And there were a lot of swimmers that were in that event going to Olympic trials in four or five weeks. So I kind of wanted to make a statement. He’s like, yeah, yeah, no problem. So I assume in the morning, I do find it was fine, but in this particular event, you try to hold your breath as long as you can, because it’s just one lap as fast as you can go and try not to breathe a lot because you slow down when you breathe a lot.
And so I get to the finals, I’m warming up and my coach comes up to me. He’s like, ‘you know what, you’re still not rotating evenly on both sides.’ I’m like, look, you said I can breathe the way I normally breathe, which is to hold my breath. He’s like, ‘do you care about winning here? Do you care about winning at the Olympic games?’ And I’m like, oh, okay, good point.
So I get up on the starting blocks and I breathe the way he tells me to breathe. I touch the wall, I look up, an American record. I won the event and he comes up to me, he’s like, ‘well, I guess we know how to read the coming up to Olympic trials and the Olympics.’ And that we did that through the Olympic trials, I get to the Olympic games as some of the prelims, the semi-finals you get to the finals and he goes, ‘you know what Dara?’ There is literally like 25 minutes before my race. He says, ‘you know, you’ve done such a good job rotating side to side, I think you can go back to holding your breath.’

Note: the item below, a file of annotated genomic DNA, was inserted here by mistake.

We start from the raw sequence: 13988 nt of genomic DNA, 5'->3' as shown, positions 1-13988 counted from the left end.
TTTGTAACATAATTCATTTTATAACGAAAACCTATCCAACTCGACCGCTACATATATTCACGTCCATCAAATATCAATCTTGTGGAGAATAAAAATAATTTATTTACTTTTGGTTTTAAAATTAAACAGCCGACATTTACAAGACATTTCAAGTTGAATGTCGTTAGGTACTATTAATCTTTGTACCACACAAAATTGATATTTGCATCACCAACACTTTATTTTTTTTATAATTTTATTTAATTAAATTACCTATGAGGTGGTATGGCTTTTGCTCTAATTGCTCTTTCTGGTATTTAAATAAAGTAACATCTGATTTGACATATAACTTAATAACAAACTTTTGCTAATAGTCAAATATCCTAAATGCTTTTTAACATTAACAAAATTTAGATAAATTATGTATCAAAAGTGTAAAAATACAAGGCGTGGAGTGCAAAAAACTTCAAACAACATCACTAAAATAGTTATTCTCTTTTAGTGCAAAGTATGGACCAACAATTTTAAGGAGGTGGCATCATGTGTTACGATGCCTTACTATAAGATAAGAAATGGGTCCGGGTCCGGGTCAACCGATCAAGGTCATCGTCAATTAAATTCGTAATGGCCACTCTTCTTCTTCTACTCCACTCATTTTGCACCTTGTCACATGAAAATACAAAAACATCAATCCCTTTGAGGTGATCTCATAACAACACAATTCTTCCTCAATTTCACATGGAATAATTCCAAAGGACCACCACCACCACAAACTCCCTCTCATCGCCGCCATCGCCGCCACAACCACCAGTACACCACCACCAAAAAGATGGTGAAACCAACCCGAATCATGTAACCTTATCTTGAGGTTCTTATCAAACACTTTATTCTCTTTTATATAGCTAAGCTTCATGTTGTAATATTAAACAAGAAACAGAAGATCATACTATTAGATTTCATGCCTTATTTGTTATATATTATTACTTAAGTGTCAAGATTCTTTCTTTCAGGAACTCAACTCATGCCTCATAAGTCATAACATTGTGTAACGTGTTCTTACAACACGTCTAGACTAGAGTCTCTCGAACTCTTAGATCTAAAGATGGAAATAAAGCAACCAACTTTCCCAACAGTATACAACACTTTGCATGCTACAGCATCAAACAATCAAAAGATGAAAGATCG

Now when you’re an athlete and you’re used to doing something a certain way and you get it in your head, you continue to do that. And so for him to change it on me about 25 minutes before the finals and said, okay, now you’re good on that, go back and hold your breath after practicing that for like four or five weeks, it was hard.
Like, it was hard. I’m like, okay, I’ll do that. And I ended up re-breaking the American record and I got a bronze in that event and did my best time. So it sort of goes to the mindset that you have to buy into what your coach or your boss is telling you to do.
Sam: You mentioned, seven, I mean that’s wild, seven years before you jumped back in the pool. And I was able to read Age Is Just a Number ahead of this, and that comeback is obviously something that you’re known for. There are a lot of workers today that are in many ways trying to make a comeback. They’d been off from the sidelines because of COVID, they’re trying to recreate themselves, recreate the resumes. They’re kind of, in many ways, jumping back in the pool. What advice do you have for them?
Dara: I think it would be, don’t be afraid. I mean, you talk about my book, I wrote in there that I didn’t touch the water for seven years. Like I literally did not touch the water, like the closest I got would be jumping in a jacuzzi and going back out on my chaise lounge. Like that would be it. I didn’t get in the pool at all for seven straight years. So it’s just a matter of having the mindset that ok, I haven’t done this in a while, but I’m going to do it and no matter what it takes, it wasn’t easy at first. My coach didn’t have me doing hard things for like three months.